Probing the Charge Transfer Mechanism in Pentamethine Cyanine Dyes
George Fish a, Jacques-E Moser a
a Photochemical Dynamics Group, Institute of Chemical Sciences and Engineering, École Polytechnique Fédérale de Lausanne, Lausanne, Switzerland
Proceedings of International Conference on Hybrid and Organic Photovoltaics (HOPV19)
Roma, Italy, 2019 May 12th - 15th
Organizers: Prashant Kamat, Filippo De Angelis and Aldo Di Carlo
Poster, George Fish, 228
Publication date: 11th February 2019

Cyanine dyes were originally developed for use as sensitisors in the photographic industry, but have more recently been exploited as materials for use in organic solar cells [1]. This is as a result of their beneficial properties such as their tuneable absorption wavelength and high extinction coefficients, the latter of which allows for the active layer of the device to be very thin (20 nm). [2]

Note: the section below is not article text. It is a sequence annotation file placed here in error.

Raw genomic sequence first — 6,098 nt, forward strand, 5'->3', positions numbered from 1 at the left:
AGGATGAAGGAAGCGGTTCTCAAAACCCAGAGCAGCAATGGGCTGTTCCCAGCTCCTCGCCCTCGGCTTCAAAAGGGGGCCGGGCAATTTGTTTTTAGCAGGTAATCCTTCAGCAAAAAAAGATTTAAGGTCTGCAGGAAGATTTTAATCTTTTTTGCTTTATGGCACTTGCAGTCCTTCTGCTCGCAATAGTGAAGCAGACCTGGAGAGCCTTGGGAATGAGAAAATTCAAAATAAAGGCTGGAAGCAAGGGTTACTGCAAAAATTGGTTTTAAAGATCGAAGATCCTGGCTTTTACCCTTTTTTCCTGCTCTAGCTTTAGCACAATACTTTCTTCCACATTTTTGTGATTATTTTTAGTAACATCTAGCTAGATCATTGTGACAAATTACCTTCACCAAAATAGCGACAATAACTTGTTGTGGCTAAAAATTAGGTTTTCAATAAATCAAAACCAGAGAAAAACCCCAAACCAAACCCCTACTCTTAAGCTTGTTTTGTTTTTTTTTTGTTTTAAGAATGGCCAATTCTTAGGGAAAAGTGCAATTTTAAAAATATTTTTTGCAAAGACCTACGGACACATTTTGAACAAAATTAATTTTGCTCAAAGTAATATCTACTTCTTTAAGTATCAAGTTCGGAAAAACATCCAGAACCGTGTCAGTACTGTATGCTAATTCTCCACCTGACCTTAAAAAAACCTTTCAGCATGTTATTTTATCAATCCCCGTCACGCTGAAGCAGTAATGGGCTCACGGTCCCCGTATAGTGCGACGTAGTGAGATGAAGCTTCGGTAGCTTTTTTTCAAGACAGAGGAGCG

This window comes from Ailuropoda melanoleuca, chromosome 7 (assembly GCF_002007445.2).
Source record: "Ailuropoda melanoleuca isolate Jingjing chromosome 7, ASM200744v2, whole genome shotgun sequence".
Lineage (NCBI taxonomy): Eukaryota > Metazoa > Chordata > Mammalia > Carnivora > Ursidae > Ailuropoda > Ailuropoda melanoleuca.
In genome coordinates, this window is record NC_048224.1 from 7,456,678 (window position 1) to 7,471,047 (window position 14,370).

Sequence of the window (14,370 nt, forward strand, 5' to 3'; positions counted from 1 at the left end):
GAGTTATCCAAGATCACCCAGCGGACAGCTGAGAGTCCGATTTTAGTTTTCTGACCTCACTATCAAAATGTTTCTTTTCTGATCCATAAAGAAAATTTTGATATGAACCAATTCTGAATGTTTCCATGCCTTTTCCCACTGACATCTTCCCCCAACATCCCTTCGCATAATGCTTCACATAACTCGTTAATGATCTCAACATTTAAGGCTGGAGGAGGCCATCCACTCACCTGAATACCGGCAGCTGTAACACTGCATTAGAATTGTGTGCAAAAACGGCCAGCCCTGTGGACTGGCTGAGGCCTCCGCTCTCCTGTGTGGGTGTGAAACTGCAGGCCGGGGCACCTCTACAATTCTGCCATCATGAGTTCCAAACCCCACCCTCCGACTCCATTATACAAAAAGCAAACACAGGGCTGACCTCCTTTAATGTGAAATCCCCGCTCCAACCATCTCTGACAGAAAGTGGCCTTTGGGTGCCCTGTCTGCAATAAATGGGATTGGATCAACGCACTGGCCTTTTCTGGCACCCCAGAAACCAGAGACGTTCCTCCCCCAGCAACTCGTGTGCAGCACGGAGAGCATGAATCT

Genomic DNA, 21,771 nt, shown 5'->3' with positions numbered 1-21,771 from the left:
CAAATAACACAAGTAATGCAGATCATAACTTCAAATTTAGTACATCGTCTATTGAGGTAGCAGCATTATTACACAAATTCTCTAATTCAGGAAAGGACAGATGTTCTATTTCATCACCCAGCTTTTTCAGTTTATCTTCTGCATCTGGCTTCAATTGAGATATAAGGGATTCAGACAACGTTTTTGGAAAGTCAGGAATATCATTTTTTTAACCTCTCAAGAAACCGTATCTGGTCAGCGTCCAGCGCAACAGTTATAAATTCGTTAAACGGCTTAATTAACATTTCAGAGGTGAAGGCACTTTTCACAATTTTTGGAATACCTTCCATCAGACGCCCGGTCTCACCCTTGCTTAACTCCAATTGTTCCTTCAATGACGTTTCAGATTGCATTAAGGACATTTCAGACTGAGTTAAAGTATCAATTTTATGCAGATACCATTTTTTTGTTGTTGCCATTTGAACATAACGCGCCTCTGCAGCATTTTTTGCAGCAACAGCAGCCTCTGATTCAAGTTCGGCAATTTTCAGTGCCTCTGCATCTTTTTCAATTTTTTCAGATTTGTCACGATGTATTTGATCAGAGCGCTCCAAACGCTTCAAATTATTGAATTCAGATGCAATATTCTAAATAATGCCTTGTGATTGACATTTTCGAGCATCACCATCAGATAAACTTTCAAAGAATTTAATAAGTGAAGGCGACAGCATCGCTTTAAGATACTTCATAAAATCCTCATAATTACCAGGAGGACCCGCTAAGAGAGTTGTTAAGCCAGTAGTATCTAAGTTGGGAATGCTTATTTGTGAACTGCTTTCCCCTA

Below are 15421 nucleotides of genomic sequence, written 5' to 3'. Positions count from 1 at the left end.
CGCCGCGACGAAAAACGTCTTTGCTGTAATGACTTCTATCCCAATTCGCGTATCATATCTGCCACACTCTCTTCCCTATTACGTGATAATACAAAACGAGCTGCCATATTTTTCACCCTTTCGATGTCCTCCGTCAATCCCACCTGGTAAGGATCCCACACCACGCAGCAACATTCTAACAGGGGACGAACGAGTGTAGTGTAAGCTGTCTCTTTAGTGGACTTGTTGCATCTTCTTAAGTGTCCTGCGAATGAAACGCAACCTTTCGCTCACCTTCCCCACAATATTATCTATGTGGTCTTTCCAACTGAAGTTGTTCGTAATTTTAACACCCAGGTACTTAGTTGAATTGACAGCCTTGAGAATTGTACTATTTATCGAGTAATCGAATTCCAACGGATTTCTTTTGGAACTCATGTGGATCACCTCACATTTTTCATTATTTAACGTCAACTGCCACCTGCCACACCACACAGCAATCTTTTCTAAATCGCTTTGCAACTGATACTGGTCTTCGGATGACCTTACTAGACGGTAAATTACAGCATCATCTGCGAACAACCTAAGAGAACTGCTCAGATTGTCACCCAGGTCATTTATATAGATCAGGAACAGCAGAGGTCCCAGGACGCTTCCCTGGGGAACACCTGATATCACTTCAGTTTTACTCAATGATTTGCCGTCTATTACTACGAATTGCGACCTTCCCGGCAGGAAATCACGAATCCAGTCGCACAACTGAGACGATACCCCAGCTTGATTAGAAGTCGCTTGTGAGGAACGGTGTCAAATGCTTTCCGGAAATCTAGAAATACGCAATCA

Typically, cyanine dyes have been used alongside a fullerene-based acceptor, such as C60, in a bilayer heterojunction configuration. However, recent studies have shown that high bulk photoconductivity can be seen in pristine pentamethine cyanine (Cy5) dye films without the presence of a Donor/Acceptor interface. [3]

Here, femtosecond transient absorption spectroscopy has been employed alongside other techniques in order to investigate the photophysics of such Cy5 systems, and to begin to rationalise the charge transfer mechanism of these films which result in the reduced Langevin recombination, and therefore long carrier lifetime, that has been reported in these pristine Cy5 films. [3]

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